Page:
Advancements in consumer payment technologies are often the inspiration for innovations in corporate payment tools. While businesses and consumers have different needs when it comes to payment services, at their core, end users often want the same things: simplicity and transparency.
In cross-border payments, however, neither of these things is always guaranteed. Traditional global payment services, whether designed for consumers or corporates, is often opaque and complicated, sometimes burdening users with high and hidden fees, and rarely facilitating the kind of speed that customers increasingly demand.
Identifying the biggest pain points of global remittances and consumer cross-border payments laid the groundwork for Sokin CEO Vroon Modgill to debut a cross-border enterprise payment solution. Speaking with PYMNTS, Modgill explained how corporate payments continue to take a page out of consumer payments playbooks to combat friction for the end user.
Different End Users, Same Needs
Recalling his own experience watching his father, a citizen of India, struggle to send money back home, Modgill said he found some of the biggest pain points in cross-border payments in the consumer remittances space. High costs, repetitive fees and a lot of paperwork made the process a headache.
“It’s just overly complicated,” noted Modgill. “I wanted to come up with a solution that works across the board for customers [and] businesses of all sizes.”
Interestingly, it’s this consumer-facing pain point that actually led Sokin to launch an enterprise payments solution. Announced earlier this month, Sokin Enterprise is designed to prioritize transparency by offering business payers a fixed fee and wholesale foreign exchange (FX) costs for unlimited transactions facilitated via Sokin’s banking relationships and multicurrency international bank account number (IBAN) accounts.
The enterprise offering, as well as an upcoming service for small- to medium-sized businesses (SMBs), will accompany the firm’s existing consumer remittance solutions, and Sokin also plans to bring the fixed-fee model to its consumer users later this year.
Rolling out a B2B solution first reflects just how similar the pain points of cross-border payments can be between consumers and businesses, Modgill said. Corporates also struggle with a lack of transparency in the costs associated with moving money across borders, and face friction when funds take days to land in a beneficiary’s bank account.
At their core, the firm’s plans to roll out cross-border payment services for the enterprise, SMBs and consumers will look quite similar. In addition to transparent fees, support for instant payments is also a must for all three user categories, noted Modgill.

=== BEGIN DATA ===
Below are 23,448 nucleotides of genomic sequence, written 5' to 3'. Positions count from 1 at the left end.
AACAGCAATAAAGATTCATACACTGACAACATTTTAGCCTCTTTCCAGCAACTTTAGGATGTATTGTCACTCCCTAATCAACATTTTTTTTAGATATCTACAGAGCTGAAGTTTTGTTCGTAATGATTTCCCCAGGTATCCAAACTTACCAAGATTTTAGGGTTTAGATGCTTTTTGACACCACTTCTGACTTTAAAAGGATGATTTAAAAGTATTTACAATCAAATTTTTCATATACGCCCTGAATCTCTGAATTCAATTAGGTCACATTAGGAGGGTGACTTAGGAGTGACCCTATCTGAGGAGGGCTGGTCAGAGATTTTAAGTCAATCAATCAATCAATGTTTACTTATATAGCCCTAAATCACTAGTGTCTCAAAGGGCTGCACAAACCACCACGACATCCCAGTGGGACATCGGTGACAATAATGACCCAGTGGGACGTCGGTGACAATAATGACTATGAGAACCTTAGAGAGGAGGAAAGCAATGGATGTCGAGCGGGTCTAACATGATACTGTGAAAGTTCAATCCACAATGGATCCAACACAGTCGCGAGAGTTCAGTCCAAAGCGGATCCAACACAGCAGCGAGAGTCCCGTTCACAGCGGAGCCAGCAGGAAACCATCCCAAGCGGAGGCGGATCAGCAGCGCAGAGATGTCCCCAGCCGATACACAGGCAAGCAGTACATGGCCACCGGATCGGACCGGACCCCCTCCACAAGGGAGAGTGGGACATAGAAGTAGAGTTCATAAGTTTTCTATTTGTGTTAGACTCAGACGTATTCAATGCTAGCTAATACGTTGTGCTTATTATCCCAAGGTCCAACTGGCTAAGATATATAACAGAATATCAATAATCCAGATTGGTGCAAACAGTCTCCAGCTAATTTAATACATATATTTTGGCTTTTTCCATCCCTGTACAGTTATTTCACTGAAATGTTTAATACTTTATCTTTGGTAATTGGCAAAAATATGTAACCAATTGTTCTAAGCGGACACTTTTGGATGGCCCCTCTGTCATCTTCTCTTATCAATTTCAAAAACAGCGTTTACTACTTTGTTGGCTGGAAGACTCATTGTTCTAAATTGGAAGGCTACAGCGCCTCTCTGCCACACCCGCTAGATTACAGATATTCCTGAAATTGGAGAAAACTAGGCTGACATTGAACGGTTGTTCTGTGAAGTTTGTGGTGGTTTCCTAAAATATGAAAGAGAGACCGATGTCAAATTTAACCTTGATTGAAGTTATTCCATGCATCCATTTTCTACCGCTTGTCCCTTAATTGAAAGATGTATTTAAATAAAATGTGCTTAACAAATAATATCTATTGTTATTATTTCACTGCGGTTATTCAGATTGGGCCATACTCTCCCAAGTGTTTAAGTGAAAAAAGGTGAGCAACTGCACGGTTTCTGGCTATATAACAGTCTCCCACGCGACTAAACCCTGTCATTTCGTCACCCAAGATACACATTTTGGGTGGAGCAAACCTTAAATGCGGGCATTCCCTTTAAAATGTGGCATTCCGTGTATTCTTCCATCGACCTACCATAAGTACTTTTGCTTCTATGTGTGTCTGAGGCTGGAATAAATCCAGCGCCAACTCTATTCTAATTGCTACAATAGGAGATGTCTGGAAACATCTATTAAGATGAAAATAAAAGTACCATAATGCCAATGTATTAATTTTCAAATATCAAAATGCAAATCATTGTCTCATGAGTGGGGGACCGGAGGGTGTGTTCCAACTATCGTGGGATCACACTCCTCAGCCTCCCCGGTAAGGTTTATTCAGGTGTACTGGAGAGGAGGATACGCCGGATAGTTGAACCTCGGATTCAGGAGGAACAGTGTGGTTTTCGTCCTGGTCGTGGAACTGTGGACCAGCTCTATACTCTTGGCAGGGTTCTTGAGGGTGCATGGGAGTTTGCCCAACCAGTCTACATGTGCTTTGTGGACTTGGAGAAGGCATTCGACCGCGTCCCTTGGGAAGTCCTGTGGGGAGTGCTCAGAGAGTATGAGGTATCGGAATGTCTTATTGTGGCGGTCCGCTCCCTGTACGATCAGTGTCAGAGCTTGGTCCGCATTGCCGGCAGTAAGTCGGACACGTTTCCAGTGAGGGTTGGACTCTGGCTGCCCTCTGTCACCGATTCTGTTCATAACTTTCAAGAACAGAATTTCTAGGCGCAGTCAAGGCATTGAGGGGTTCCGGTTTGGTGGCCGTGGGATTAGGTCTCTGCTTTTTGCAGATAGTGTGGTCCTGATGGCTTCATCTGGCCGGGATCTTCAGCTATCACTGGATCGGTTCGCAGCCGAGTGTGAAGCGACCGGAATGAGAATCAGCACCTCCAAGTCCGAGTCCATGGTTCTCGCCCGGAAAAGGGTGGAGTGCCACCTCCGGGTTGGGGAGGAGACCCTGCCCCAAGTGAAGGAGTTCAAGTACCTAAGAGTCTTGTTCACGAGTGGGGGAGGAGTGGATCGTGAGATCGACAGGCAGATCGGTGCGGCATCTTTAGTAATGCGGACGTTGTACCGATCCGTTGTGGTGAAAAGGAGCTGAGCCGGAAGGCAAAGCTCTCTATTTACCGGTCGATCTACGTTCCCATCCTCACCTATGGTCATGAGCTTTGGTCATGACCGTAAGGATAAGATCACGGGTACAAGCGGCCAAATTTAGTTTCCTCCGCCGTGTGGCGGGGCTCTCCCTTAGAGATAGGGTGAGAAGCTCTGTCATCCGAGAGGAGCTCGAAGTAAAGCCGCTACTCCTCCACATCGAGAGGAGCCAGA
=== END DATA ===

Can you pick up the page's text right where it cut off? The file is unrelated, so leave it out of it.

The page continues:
Supporting Use Cases
Corporate payment needs are indeed different than those of the average consumer. Larger enterprises typically must move higher values of funds, and they must do so for different reasons than a consumer.
But according to Modgill, it’s not so much that corporate and consumer cross-border payment needs are inherently different. It’s that each end user will have different use cases for different features, whether that user is a business or an individual.
For example, a consumer may want an instant payment capability so that a loved one abroad can access funds more quickly. A corporate, too, can gain value from real-time transactions, but likely in different scenarios. Modgill pointed to a football club client of Sokin, which finds instant payments useful to the football business model in which money must change hands between clubs quickly, so as to facilitate a seamless transfer of players from one team to another.
The drive toward a consumer-like experience for commercial payments is also opening doors for embedded services to continue improving the end user experience. Modgill said businesses and consumers alike want a payment experience so seamless that they hardly recognize the payment is even occurring.
Capabilities like instant payments, transparent fees and embedded functionality will be key drivers of innovation that can improve the user experience for corporate and consumers alike. As Modgill emphasized, the cross-border payments ecosystem is long overdue for improvement.
“What we’re seeing is the enterprise client is still that mindset of, ‘Well I’m doing this on a personal level, but I want to do it in real time for my business as well, and I don’t want to wait,” he said. “We’re now in a world where everything is global, and we have to make payments quickly. That’s just the world we’re heading into.”
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